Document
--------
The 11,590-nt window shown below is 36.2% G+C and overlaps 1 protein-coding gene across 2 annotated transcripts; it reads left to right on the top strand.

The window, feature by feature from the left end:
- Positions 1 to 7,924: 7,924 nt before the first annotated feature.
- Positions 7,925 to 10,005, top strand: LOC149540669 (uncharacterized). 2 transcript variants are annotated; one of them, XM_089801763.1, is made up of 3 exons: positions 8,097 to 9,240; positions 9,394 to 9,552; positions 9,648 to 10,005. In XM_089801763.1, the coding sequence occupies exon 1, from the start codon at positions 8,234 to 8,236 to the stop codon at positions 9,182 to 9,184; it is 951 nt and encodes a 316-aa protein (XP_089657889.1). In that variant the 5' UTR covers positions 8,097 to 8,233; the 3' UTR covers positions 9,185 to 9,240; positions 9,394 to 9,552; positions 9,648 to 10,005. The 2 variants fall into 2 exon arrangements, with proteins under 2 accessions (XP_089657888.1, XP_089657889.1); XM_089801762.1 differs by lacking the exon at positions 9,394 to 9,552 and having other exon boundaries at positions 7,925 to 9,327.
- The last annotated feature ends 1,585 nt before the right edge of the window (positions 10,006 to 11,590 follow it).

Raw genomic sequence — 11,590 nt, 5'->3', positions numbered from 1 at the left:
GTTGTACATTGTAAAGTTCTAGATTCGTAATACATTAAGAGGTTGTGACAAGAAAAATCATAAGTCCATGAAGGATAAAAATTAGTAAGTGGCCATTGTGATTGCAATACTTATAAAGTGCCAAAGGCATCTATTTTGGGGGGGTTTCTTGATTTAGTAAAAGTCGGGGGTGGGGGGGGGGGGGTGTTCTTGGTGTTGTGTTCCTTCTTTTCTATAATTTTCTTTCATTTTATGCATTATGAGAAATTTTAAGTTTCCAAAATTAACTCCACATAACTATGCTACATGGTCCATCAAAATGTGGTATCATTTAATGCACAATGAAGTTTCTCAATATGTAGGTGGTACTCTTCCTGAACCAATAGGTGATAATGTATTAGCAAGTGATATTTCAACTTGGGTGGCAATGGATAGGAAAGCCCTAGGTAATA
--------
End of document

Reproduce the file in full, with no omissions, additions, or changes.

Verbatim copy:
The 11,590-nt window shown below is 36.2% G+C and overlaps 1 protein-coding gene across 2 annotated transcripts; it reads left to right on the top strand.

The window, feature by feature from the left end:
- Positions 1 to 7,924: 7,924 nt before the first annotated feature.
- Positions 7,925 to 10,005, top strand: LOC149540669 (uncharacterized). 2 transcript variants are annotated; one of them, XM_089801763.1, is made up of 3 exons: positions 8,097 to 9,240; positions 9,394 to 9,552; positions 9,648 to 10,005. In XM_089801763.1, the coding sequence occupies exon 1, from the start codon at positions 8,234 to 8,236 to the stop codon at positions 9,182 to 9,184; it is 951 nt and encodes a 316-aa protein (XP_089657889.1). In that variant the 5' UTR covers positions 8,097 to 8,233; the 3' UTR covers positions 9,185 to 9,240; positions 9,394 to 9,552; positions 9,648 to 10,005. The 2 variants fall into 2 exon arrangements, with proteins under 2 accessions (XP_089657888.1, XP_089657889.1); XM_089801762.1 differs by lacking the exon at positions 9,394 to 9,552 and having other exon boundaries at positions 7,925 to 9,327.
- The last annotated feature ends 1,585 nt before the right edge of the window (positions 10,006 to 11,590 follow it).

Raw genomic sequence — 11,590 nt, 5'->3', positions numbered from 1 at the left:
GTTGTACATTGTAAAGTTCTAGATTCGTAATACATTAAGAGGTTGTGACAAGAAAAATCATAAGTCCATGAAGGATAAAAATTAGTAAGTGGCCATTGTGATTGCAATACTTATAAAGTGCCAAAGGCATCTATTTTGGGGGGGTTTCTTGATTTAGTAAAAGTCGGGGGTGGGGGGGGGGGGGTGTTCTTGGTGTTGTGTTCCTTCTTTTCTATAATTTTCTTTCATTTTATGCATTATGAGAAATTTTAAGTTTCCAAAATTAACTCCACATAACTATGCTACATGGTCCATCAAAATGTGGTATCATTTAATGCACAATGAAGTTTCTCAATATGTAGGTGGTACTCTTCCTGAACCAATAGGTGATAATGTATTAGCAAGTGATATTTCAACTTGGGTGGCAATGGATAGGAAAGCCCTAGGTAATA